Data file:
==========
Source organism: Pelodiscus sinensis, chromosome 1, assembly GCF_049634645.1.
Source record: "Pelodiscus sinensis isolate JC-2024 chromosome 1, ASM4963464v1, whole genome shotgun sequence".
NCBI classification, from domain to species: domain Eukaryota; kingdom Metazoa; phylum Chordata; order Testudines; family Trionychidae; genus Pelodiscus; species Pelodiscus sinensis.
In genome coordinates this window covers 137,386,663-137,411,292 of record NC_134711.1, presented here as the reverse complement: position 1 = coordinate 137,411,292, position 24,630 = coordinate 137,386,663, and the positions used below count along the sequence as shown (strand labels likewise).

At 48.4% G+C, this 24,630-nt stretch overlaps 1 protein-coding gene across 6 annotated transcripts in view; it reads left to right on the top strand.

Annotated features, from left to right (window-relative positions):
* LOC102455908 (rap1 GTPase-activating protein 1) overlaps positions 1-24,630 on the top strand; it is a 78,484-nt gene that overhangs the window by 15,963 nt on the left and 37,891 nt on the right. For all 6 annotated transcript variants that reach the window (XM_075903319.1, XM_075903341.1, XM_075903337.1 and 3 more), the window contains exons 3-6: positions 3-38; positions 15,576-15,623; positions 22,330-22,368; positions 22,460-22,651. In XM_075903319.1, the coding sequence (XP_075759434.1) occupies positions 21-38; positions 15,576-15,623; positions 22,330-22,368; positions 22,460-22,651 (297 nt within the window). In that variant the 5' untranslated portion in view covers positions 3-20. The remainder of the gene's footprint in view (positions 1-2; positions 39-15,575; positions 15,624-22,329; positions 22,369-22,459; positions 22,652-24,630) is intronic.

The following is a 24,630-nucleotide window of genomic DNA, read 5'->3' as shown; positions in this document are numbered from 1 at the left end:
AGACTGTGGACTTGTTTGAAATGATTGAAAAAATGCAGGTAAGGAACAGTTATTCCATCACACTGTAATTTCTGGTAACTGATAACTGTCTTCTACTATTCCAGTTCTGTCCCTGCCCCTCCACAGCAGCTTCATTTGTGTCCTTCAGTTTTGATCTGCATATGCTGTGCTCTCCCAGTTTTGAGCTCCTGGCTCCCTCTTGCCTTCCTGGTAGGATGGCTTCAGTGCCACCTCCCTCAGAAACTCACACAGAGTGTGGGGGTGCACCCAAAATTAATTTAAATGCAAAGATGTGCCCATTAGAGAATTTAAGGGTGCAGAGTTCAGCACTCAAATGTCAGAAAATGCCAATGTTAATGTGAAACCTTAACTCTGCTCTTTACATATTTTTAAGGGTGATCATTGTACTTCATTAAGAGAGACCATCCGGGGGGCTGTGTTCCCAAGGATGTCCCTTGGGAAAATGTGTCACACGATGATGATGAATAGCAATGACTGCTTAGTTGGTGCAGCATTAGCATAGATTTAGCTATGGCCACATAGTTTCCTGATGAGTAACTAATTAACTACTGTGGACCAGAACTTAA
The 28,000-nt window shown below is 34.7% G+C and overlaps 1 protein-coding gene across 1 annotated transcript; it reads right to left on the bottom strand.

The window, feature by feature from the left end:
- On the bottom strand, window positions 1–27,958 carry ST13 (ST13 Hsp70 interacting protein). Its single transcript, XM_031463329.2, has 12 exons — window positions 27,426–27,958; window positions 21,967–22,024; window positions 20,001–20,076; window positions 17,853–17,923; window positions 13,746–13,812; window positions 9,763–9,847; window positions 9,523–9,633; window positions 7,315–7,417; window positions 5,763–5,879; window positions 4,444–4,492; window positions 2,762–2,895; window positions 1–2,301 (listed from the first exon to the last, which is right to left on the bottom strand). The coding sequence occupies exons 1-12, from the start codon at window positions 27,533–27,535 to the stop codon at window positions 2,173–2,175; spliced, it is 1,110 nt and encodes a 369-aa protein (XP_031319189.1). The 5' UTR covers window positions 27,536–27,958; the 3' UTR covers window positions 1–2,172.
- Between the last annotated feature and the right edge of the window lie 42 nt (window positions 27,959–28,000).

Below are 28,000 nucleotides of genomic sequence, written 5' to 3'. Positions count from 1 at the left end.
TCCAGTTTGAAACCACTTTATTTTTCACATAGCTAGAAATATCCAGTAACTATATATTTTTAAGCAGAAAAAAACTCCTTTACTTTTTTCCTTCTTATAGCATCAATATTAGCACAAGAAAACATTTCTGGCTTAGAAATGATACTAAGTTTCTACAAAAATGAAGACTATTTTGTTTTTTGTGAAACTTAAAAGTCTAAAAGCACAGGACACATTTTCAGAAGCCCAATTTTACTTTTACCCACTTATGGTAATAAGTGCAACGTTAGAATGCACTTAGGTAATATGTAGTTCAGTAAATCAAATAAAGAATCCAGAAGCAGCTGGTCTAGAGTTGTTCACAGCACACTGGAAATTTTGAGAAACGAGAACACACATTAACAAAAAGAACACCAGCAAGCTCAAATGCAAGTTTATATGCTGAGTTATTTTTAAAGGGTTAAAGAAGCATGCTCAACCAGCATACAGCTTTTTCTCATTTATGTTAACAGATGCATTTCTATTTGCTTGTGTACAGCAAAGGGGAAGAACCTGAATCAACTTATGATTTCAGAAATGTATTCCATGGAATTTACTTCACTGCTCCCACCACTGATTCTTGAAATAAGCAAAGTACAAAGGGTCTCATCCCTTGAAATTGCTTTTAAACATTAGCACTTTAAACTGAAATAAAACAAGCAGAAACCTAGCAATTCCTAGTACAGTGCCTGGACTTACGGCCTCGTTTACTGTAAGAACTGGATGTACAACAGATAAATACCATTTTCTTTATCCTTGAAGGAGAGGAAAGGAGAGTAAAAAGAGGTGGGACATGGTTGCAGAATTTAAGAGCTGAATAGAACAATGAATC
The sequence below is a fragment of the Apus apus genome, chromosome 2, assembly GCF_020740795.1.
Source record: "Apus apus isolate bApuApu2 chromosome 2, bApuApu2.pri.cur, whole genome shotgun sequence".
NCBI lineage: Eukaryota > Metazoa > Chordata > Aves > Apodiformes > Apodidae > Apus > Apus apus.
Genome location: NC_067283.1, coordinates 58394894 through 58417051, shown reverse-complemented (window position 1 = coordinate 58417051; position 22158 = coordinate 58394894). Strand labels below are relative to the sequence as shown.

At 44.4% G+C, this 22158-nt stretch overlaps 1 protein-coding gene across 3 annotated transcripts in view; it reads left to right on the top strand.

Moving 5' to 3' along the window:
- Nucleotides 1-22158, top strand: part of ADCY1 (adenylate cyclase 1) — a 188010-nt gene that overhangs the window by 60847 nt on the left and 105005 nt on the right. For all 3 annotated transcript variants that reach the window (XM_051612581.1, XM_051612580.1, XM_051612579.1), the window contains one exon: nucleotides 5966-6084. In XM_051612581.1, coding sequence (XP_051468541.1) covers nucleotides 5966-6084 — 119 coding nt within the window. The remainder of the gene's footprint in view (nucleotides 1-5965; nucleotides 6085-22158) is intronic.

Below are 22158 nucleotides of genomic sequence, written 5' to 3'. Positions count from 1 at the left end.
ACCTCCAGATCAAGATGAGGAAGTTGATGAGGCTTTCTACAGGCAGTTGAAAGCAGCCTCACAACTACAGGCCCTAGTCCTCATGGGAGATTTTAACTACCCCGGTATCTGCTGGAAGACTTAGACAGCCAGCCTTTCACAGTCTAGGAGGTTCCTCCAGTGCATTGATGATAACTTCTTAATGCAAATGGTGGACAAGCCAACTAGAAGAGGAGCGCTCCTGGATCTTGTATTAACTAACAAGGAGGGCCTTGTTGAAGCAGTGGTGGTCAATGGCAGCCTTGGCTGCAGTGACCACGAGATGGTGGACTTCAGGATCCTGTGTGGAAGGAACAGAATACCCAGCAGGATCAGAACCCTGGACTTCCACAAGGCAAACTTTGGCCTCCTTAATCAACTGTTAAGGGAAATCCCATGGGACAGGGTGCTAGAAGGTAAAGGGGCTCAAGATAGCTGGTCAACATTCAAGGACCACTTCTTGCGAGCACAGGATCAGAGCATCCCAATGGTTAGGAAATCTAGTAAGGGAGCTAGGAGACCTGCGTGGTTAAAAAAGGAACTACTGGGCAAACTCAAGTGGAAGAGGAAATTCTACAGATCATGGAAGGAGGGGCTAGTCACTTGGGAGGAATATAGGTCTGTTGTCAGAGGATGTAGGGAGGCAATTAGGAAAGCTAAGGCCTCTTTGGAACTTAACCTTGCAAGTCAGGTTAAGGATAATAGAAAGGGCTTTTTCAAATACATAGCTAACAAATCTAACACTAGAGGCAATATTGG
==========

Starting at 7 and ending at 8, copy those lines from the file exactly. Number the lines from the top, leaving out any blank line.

* LOC102455908 (rap1 GTPase-activating protein 1) overlaps positions 1-24,630 on the top strand; it is a 78,484-nt gene that overhangs the window by 15,963 nt on the left and 37,891 nt on the right. For all 6 annotated transcript variants that reach the window (XM_075903319.1, XM_075903341.1, XM_075903337.1 and 3 more), the window contains exons 3-6: positions 3-38; positions 15,576-15,623; positions 22,330-22,368; positions 22,460-22,651. In XM_075903319.1, the coding sequence (XP_075759434.1) occupies positions 21-38; positions 15,576-15,623; positions 22,330-22,368; positions 22,460-22,651 (297 nt within the window). In that variant the 5' untranslated portion in view covers positions 3-20. The remainder of the gene's footprint in view (positions 1-2; positions 39-15,575; positions 15,624-22,329; positions 22,369-22,459; positions 22,652-24,630) is intronic.

The following is a 24,630-nucleotide window of genomic DNA, read 5'->3' as shown; positions in this document are numbered from 1 at the left end: